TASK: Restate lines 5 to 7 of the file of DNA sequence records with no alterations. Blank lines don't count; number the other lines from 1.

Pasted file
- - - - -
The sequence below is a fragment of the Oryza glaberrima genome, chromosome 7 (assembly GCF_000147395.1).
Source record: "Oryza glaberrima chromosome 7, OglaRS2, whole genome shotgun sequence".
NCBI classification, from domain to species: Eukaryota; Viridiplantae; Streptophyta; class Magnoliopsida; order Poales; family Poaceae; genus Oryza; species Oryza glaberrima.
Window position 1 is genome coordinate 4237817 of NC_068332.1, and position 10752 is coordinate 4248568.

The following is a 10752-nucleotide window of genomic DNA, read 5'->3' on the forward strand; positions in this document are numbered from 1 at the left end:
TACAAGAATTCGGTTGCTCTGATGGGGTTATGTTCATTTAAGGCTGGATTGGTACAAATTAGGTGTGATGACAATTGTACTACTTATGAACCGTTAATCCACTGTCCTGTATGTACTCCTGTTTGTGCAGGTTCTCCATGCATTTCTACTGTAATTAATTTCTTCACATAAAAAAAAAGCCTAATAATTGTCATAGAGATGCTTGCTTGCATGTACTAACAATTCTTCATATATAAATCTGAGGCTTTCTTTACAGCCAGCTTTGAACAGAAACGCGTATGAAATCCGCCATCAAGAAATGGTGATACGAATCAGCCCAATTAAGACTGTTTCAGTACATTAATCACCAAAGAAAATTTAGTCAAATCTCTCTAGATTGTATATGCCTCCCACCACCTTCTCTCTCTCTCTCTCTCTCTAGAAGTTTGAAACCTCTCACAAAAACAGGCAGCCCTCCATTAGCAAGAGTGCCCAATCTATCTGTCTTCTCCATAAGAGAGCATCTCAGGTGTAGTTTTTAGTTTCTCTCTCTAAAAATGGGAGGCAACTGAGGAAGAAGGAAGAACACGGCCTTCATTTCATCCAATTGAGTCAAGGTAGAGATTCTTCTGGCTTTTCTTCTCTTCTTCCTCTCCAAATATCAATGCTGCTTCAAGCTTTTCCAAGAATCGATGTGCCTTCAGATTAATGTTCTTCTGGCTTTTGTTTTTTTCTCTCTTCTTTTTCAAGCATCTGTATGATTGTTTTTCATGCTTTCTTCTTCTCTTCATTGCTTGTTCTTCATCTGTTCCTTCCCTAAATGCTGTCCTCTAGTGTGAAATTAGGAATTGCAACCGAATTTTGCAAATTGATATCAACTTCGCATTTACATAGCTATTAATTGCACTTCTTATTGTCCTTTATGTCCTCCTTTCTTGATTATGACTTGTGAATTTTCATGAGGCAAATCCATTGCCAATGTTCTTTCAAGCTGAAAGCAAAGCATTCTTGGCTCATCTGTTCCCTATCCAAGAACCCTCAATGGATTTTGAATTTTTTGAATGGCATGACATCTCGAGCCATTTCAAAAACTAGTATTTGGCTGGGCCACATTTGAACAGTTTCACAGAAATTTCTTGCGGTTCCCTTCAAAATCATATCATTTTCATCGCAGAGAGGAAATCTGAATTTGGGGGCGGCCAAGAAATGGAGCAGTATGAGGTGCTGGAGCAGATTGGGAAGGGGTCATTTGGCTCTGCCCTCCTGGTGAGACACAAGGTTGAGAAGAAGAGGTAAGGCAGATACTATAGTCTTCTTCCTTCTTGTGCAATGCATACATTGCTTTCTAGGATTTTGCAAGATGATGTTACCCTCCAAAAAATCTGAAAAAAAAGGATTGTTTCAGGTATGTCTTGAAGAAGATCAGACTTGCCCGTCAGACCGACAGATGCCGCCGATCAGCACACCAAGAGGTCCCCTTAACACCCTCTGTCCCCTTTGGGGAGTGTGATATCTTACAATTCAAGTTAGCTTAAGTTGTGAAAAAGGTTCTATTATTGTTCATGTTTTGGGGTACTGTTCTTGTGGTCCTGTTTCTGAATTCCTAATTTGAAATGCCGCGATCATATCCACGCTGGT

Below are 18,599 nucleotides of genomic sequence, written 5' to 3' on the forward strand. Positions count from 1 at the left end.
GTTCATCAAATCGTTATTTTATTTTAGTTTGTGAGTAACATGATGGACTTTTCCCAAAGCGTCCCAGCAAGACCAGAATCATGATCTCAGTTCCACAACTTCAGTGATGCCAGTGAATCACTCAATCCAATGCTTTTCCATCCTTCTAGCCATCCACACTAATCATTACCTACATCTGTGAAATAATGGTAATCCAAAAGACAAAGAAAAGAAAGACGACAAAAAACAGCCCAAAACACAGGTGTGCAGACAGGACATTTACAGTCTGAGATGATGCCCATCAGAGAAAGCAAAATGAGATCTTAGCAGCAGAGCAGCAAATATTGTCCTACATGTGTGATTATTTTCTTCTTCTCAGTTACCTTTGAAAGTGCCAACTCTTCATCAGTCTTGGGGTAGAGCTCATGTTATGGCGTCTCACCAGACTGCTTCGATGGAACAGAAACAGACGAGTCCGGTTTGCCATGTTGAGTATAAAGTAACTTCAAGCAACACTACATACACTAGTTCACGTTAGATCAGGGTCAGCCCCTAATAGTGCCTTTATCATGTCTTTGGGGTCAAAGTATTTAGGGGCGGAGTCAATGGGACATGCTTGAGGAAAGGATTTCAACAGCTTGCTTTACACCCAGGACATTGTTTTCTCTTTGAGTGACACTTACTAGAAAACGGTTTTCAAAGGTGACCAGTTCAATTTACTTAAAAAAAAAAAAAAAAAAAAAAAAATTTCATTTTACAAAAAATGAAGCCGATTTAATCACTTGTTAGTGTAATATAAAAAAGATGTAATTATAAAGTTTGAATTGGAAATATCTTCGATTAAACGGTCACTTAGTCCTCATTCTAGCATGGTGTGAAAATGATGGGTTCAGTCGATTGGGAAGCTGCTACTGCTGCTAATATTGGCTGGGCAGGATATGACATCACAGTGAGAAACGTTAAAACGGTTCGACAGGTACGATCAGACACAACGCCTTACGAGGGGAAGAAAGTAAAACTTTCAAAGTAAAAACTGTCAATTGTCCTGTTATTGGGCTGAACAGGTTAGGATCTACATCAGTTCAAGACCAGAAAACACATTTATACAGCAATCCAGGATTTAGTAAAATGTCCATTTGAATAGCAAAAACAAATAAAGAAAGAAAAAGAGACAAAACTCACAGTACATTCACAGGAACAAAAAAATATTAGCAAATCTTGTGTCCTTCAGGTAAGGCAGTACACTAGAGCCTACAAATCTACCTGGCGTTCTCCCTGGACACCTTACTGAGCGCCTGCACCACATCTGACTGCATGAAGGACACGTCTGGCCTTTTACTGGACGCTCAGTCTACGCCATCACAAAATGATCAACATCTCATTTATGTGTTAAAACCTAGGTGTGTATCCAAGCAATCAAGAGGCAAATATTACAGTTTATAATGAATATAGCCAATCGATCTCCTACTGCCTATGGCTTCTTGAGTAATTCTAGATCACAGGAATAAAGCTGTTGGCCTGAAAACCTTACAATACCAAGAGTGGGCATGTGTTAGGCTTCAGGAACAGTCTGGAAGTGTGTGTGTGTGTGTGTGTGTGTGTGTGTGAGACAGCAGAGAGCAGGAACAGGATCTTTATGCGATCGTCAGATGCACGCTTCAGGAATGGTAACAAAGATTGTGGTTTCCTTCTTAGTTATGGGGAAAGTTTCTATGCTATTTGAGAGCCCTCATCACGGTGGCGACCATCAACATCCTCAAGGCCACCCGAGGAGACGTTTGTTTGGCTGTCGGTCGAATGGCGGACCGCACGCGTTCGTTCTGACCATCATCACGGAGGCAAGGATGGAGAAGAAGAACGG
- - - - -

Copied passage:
The following is a 10752-nucleotide window of genomic DNA, read 5'->3' on the forward strand; positions in this document are numbered from 1 at the left end:
TACAAGAATTCGGTTGCTCTGATGGGGTTATGTTCATTTAAGGCTGGATTGGTACAAATTAGGTGTGATGACAATTGTACTACTTATGAACCGTTAATCCACTGTCCTGTATGTACTCCTGTTTGTGCAGGTTCTCCATGCATTTCTACTGTAATTAATTTCTTCACATAAAAAAAAAGCCTAATAATTGTCATAGAGATGCTTGCTTGCATGTACTAACAATTCTTCATATATAAATCTGAGGCTTTCTTTACAGCCAGCTTTGAACAGAAACGCGTATGAAATCCGCCATCAAGAAATGGTGATACGAATCAGCCCAATTAAGACTGTTTCAGTACATTAATCACCAAAGAAAATTTAGTCAAATCTCTCTAGATTGTATATGCCTCCCACCACCTTCTCTCTCTCTCTCTCTCTCTAGAAGTTTGAAACCTCTCACAAAAACAGGCAGCCCTCCATTAGCAAGAGTGCCCAATCTATCTGTCTTCTCCATAAGAGAGCATCTCAGGTGTAGTTTTTAGTTTCTCTCTCTAAAAATGGGAGGCAACTGAGGAAGAAGGAAGAACACGGCCTTCATTTCATCCAATTGAGTCAAGGTAGAGATTCTTCTGGCTTTTCTTCTCTTCTTCCTCTCCAAATATCAATGCTGCTTCAAGCTTTTCCAAGAATCGATGTGCCTTCAGATTAATGTTCTTCTGGCTTTTGTTTTTTTCTCTCTTCTTTTTCAAGCATCTGTATGATTGTTTTTCATGCTTTCTTCTTCTCTTCATTGCTTGTTCTTCATCTGTTCCTTCCCTAAATGCTGTCCTCTAGTGTGAAATTAGGAATTGCAACCGAATTTTGCAAATTGATATCAACTTCGCATTTACATAGCTATTAATTGCACTTCTTATTGTCCTTTATGTCCTCCTTTCTTGATTATGACTTGTGAATTTTCATGAGGCAAATCCATTGCCAATGTTCTTTCAAGCTGAAAGCAAAGCATTCTTGGCTCATCTGTTCCCTATCCAAGAACCCTCAATGGATTTTGAATTTTTTGAATGGCATGACATCTCGAGCCATTTCAAAAACTAGTATTTGGCTGGGCCACATTTGAACAGTTTCACAGAAATTTCTTGCGGTTCCCTTCAAAATCATATCATTTTCATCGCAGAGAGGAAATCTGAATTTGGGGGCGGCCAAGAAATGGAGCAGTATGAGGTGCTGGAGCAGATTGGGAAGGGGTCATTTGGCTCTGCCCTCCTGGTGAGACACAAGGTTGAGAAGAAGAGGTAAGGCAGATACTATAGTCTTCTTCCTTCTTGTGCAATGCATACATTGCTTTCTAGGATTTTGCAAGATGATGTTACCCTCCAAAAAATCTGAAAAAAAAGGATTGTTTCAGGTATGTCTTGAAGAAGATCAGACTTGCCCGTCAGACCGACAGATGCCGCCGATCAGCACACCAAGAGGTCCCCTTAACACCCTCTGTCCCCTTTGGGGAGTGTGATATCTTACAATTCAAGTTAGCTTAAGTTGTGAAAAAGGTTCTATTATTGTTCATGTTTTGGGGTACTGTTCTTGTGGTCCTGTTTCTGAATTCCTAATTTGAAATGCCGCGATCATATCCACGCTGGT

Below are 18,599 nucleotides of genomic sequence, written 5' to 3' on the forward strand. Positions count from 1 at the left end.